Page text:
Afghan witnesses of alleged war crimes in Afghanistan say the incidents of mistreatment uncovered so far only scratch the surface of the real number of incidents, as the head of Australia’s armed forces conceded it might be possible.
Jawad Zawulistani, the managing director of Afghanistan Human Rights and Democracy Organisation, has spoken to relatives of victims of alleged misconduct by Australian elite soldiers in Afghanistan.
His Kabul-based human rights organisation represents victims of war crimes, and the victims say there are many more incidents beyond what’s been documented in Australian media investigations.
“One thing that they have been saying is that, ‘these are some of the incidents – what we have seen, what we have suffered in our villages in our remote areas, was way more than this’,” Mr Zawulistani told SBS News.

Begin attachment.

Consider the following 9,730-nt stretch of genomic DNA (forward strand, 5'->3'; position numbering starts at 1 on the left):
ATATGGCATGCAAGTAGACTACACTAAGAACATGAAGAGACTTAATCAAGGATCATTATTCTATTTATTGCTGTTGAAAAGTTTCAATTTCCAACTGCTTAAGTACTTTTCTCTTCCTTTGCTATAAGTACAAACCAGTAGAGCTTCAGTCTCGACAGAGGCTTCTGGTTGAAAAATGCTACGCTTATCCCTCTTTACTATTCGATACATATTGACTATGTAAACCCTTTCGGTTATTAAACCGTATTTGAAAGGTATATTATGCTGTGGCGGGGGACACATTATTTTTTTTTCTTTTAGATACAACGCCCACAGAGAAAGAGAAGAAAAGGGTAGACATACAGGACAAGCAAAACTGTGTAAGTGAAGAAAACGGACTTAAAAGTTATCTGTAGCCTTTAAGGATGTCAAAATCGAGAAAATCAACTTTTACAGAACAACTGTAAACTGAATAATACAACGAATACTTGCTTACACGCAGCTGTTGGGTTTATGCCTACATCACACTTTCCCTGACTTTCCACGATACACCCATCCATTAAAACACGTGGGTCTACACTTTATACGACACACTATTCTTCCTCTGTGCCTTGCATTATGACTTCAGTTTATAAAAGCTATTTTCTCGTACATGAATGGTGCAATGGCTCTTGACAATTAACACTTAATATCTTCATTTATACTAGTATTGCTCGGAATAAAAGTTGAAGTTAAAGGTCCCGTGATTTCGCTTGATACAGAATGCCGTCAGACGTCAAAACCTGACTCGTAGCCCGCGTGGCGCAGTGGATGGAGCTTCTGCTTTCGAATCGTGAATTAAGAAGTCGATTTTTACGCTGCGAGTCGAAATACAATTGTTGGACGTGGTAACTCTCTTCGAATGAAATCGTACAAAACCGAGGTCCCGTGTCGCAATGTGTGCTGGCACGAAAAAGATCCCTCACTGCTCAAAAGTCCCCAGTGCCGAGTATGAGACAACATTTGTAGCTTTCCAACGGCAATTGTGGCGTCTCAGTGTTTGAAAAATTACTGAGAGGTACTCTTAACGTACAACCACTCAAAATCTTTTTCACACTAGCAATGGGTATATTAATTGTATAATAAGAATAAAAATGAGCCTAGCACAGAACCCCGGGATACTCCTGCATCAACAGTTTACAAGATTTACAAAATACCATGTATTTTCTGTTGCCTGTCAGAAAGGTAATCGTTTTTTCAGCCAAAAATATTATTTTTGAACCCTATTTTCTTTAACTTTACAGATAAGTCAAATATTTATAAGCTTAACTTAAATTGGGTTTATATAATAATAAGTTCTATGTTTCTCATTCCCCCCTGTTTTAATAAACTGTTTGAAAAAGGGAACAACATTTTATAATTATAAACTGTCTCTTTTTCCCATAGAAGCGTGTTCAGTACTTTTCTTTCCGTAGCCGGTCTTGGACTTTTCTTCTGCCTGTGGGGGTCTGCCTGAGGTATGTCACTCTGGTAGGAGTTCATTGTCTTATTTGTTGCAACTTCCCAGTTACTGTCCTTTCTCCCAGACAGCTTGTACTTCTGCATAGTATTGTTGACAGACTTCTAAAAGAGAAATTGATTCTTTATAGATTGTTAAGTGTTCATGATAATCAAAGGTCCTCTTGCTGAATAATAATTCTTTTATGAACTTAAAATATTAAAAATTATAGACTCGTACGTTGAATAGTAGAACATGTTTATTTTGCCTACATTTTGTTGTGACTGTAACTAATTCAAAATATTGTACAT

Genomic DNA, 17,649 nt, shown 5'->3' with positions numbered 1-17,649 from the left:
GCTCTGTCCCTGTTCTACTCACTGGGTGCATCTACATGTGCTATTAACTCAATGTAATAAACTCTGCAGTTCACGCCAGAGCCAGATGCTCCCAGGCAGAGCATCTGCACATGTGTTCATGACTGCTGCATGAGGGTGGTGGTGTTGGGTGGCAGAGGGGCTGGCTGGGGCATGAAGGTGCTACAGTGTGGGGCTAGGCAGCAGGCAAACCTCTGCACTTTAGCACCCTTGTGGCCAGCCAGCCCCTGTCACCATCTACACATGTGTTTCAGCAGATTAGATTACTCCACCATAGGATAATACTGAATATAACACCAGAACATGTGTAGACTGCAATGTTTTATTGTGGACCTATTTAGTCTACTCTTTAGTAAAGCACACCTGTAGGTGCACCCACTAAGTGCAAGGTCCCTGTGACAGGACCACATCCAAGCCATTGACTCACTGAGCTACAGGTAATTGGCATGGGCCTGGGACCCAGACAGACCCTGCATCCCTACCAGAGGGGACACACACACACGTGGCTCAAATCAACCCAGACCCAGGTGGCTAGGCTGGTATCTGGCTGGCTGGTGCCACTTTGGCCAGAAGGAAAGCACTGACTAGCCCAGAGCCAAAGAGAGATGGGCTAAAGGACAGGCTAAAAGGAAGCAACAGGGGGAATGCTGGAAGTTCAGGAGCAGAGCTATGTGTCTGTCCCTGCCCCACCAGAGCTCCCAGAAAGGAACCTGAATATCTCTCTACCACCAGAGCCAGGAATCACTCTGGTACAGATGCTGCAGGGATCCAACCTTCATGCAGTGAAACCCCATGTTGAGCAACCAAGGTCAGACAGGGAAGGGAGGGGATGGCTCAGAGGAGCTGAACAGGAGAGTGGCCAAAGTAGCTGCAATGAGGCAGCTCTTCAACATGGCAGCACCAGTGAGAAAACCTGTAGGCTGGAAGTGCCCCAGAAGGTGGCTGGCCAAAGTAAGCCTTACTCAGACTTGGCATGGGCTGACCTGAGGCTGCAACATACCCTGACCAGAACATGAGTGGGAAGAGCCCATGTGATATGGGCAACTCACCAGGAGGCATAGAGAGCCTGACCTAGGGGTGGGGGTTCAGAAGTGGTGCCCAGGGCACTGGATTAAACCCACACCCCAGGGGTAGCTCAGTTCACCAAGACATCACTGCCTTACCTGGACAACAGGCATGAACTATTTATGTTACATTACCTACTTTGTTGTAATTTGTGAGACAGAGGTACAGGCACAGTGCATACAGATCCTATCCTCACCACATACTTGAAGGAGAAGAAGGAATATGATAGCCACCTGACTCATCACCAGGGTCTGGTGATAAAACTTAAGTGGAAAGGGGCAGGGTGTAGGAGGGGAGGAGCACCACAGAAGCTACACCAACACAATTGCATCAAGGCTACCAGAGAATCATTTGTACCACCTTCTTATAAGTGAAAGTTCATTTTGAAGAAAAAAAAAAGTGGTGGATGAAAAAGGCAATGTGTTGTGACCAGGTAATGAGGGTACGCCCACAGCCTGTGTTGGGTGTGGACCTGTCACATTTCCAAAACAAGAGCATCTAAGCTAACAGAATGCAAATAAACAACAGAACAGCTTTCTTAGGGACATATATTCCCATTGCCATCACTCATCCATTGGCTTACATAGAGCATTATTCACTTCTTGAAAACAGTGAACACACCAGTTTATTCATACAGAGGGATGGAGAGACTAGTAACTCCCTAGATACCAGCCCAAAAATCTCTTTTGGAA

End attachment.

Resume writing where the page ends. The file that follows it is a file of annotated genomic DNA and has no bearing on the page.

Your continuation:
“So that means, even with this (Brereton) report, we still don’t know about how widespread these violations was (sic), and maybe in some cases more severe.”
The bombshell Brereton report, released on Thursday, found there was “credible information” that Australian special forces soldiers allegedly killed 39 Afghans civilians and prisoners unlawfully.
Mr Zawulistani cross-referenced a list of cases compiled in a report by the Australian Parliamentary Library with a cousin of one victim in Uruzghan, to see if he was familiar with any of the incidents.
“He checked the list and said, ‘of course, I personally know some of the victims, but I know dozens of other victims … but the incidents are not listed here’,” Mr Zawulistani said.
Australian Defence Force Chief General Angus Campbell has conceded there may be many more cases that have yet to be uncovered.
Asked by the ABC’s 730 program if it was possible there were more killings and more incidents than what’s been revealed, General Campbell said: “I have to reluctantly accept that is a possibility.”
“If there is anyone who has new information or, indeed, additional information relating to known incidents, I really strongly encourage them to come forward to the office of the Special Investigator, when established, otherwise to the Inspector-General.”
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